Over in The Guardian Ellie Mae O'Hagan has a piece telling us all that we don't really understand how wonderful unions are. We can argue about her specific examples but that's not our point here. Which is to point out that yes, unions really are pretty wonderful things. Although not for the reasons usually given. Unions are the result of the freedom of association. This is a freedom as essential to any civilised society as the freedom of speech and, if we add the rule of law the three are the cornerstone of any decent society. Rather more important that representative democracy in fact.
But of course the existence of unions is not the only thing that freedom of association allows. That also allows the London Library, the Women's Institute, the RNLI and RSPCA, companies, co ops, the Kennel Club, Arsenal Football Club and yes, even, sadly, the Simon Cowell Fan Club.
It's said that the French had to ask permission of Paris for any organisation that contained more than 25 French men well up into the 1950s. Apart from our own diversion into repression of unions before 1824 we've not done that at all. To our great benefit of course.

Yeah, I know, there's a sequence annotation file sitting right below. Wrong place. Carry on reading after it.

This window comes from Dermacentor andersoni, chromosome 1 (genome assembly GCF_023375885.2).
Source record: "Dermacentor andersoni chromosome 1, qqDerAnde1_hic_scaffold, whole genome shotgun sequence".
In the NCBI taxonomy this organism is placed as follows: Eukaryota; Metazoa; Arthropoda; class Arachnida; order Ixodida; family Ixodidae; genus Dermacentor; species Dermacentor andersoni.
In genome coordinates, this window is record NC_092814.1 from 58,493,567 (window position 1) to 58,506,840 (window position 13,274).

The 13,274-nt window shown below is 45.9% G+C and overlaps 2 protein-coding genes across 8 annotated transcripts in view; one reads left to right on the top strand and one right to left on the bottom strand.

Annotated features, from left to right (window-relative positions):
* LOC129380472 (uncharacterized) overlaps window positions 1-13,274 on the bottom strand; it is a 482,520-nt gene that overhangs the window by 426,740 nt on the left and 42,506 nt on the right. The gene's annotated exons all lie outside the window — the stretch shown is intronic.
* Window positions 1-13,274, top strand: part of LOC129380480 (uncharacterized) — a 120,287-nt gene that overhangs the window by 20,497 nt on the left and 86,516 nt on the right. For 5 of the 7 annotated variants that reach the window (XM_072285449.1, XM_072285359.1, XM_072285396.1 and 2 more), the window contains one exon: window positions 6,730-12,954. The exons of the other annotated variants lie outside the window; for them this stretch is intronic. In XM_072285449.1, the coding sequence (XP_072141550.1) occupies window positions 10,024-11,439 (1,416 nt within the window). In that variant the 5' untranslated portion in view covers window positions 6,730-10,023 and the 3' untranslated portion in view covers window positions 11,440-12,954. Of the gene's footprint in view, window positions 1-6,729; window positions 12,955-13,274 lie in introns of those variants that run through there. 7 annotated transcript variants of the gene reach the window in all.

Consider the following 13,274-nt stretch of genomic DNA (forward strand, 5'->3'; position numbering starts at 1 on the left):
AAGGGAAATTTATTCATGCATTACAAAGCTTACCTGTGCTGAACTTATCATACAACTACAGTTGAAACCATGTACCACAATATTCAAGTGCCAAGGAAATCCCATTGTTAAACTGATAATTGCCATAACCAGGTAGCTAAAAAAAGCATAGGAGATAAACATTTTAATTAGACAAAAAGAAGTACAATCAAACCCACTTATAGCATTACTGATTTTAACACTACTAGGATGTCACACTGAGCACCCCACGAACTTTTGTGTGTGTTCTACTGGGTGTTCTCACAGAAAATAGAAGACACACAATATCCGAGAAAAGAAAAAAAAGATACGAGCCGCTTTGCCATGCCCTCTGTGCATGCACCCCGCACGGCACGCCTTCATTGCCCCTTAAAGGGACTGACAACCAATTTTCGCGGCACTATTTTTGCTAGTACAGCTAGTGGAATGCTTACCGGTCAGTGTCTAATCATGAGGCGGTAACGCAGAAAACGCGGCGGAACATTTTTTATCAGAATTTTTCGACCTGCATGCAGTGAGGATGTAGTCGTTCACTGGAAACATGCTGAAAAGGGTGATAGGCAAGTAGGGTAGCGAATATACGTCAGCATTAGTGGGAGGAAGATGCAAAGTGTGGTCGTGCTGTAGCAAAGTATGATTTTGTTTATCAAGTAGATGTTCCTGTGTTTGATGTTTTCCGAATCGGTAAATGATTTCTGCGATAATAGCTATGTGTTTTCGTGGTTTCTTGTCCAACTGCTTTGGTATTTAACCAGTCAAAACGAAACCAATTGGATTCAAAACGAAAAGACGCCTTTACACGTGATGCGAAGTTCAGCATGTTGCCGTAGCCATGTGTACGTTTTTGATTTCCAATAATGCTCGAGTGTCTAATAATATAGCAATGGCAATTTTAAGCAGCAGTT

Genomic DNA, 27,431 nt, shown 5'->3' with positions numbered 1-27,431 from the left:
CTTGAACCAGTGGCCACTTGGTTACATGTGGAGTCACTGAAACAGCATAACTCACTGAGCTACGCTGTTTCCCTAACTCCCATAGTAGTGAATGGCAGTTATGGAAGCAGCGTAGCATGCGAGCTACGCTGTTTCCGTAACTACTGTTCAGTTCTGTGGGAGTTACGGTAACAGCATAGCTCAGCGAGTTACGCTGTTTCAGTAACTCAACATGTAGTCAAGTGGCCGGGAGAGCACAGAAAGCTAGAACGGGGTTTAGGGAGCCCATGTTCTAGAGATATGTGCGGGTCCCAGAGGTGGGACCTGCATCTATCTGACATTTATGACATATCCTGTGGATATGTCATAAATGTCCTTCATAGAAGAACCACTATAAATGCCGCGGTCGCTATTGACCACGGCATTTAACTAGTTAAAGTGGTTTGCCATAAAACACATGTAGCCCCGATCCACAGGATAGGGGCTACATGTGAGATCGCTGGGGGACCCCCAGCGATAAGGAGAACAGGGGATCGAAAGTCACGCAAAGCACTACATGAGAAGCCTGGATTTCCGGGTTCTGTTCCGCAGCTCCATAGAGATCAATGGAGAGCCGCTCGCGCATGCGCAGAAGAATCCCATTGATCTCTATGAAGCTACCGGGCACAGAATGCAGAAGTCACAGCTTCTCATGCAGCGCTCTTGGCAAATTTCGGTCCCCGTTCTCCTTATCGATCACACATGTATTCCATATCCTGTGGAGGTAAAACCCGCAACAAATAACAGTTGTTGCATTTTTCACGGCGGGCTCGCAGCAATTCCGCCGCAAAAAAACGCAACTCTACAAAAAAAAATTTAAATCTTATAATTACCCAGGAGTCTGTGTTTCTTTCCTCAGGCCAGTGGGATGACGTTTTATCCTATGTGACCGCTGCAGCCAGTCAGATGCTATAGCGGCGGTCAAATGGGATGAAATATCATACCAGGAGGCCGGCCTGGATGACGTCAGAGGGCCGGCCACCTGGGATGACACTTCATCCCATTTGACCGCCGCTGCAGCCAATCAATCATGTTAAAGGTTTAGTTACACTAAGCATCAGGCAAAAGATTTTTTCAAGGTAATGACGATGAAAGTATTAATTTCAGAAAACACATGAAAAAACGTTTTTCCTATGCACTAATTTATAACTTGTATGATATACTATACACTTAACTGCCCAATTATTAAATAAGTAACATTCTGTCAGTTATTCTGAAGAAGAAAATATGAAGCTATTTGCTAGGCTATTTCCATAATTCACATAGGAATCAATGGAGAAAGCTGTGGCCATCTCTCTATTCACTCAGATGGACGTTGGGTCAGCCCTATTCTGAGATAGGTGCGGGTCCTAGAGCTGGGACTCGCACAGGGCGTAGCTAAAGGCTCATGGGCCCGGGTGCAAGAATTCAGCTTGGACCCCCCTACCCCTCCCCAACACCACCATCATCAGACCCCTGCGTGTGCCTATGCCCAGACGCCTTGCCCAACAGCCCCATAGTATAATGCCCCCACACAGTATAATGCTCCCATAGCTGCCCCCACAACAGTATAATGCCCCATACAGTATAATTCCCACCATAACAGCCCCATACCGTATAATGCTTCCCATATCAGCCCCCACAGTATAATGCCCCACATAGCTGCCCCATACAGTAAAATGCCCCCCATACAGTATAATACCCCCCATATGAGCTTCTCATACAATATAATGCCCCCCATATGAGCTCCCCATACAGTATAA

The existence of unions is thus to be applauded: not because the existence of unions is in itself a wondrous thing but because it's a symbol, and a symptom, of that larger freedom that we all enjoy, that freedom of association.
There is only one thing that we might want to change though. We might want to remove any legal privileges that unions have over other forms of voluntary association, like, you know, the London Library, the Women's Institute, the RNLI and RSPCA, companies, co ops, the Kennel Club, Arsenal Football Club and yes, even, sadly, the Simon Cowell Fan Club.